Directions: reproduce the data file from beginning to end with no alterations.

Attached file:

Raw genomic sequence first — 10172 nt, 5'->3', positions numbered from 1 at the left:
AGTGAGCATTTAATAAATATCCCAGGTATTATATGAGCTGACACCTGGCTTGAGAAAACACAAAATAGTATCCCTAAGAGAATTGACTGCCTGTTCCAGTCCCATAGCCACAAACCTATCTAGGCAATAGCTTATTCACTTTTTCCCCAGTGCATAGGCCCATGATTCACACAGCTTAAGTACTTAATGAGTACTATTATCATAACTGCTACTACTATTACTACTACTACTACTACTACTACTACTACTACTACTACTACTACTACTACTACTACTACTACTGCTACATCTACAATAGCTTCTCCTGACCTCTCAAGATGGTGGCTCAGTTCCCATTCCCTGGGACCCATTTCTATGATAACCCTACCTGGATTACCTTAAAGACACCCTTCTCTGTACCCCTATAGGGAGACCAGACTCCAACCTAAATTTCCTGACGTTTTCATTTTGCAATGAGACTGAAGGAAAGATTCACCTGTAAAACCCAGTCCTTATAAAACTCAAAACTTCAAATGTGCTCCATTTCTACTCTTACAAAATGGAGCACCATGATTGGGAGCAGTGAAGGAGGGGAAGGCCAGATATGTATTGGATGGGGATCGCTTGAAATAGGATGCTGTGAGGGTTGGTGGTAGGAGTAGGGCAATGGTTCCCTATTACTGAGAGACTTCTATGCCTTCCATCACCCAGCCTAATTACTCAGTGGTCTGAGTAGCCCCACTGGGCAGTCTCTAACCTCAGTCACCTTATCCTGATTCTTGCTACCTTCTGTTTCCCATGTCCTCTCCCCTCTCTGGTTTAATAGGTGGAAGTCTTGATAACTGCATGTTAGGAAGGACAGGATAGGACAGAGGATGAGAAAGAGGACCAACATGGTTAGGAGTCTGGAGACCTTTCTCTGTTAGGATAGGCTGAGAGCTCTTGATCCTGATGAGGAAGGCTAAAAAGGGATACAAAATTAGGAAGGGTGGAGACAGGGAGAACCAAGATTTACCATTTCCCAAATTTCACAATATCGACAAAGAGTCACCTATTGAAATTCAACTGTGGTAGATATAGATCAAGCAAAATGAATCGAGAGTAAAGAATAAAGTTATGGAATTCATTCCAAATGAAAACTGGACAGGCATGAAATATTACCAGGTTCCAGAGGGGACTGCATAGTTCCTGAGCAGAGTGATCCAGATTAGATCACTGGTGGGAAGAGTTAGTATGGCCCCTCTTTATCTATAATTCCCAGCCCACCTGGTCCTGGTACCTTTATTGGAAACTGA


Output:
Raw genomic sequence first — 10172 nt, 5'->3', positions numbered from 1 at the left:
AGTGAGCATTTAATAAATATCCCAGGTATTATATGAGCTGACACCTGGCTTGAGAAAACACAAAATAGTATCCCTAAGAGAATTGACTGCCTGTTCCAGTCCCATAGCCACAAACCTATCTAGGCAATAGCTTATTCACTTTTTCCCCAGTGCATAGGCCCATGATTCACACAGCTTAAGTACTTAATGAGTACTATTATCATAACTGCTACTACTATTACTACTACTACTACTACTACTACTACTACTACTACTACTACTACTACTACTACTACTACTACTGCTACATCTACAATAGCTTCTCCTGACCTCTCAAGATGGTGGCTCAGTTCCCATTCCCTGGGACCCATTTCTATGATAACCCTACCTGGATTACCTTAAAGACACCCTTCTCTGTACCCCTATAGGGAGACCAGACTCCAACCTAAATTTCCTGACGTTTTCATTTTGCAATGAGACTGAAGGAAAGATTCACCTGTAAAACCCAGTCCTTATAAAACTCAAAACTTCAAATGTGCTCCATTTCTACTCTTACAAAATGGAGCACCATGATTGGGAGCAGTGAAGGAGGGGAAGGCCAGATATGTATTGGATGGGGATCGCTTGAAATAGGATGCTGTGAGGGTTGGTGGTAGGAGTAGGGCAATGGTTCCCTATTACTGAGAGACTTCTATGCCTTCCATCACCCAGCCTAATTACTCAGTGGTCTGAGTAGCCCCACTGGGCAGTCTCTAACCTCAGTCACCTTATCCTGATTCTTGCTACCTTCTGTTTCCCATGTCCTCTCCCCTCTCTGGTTTAATAGGTGGAAGTCTTGATAACTGCATGTTAGGAAGGACAGGATAGGACAGAGGATGAGAAAGAGGACCAACATGGTTAGGAGTCTGGAGACCTTTCTCTGTTAGGATAGGCTGAGAGCTCTTGATCCTGATGAGGAAGGCTAAAAAGGGATACAAAATTAGGAAGGGTGGAGACAGGGAGAACCAAGATTTACCATTTCCCAAATTTCACAATATCGACAAAGAGTCACCTATTGAAATTCAACTGTGGTAGATATAGATCAAGCAAAATGAATCGAGAGTAAAGAATAAAGTTATGGAATTCATTCCAAATGAAAACTGGACAGGCATGAAATATTACCAGGTTCCAGAGGGGACTGCATAGTTCCTGAGCAGAGTGATCCAGATTAGATCACTGGTGGGAAGAGTTAGTATGGCCCCTCTTTATCTATAATTCCCAGCCCACCTGGTCCTGGTACCTTTATTGGAAACTGA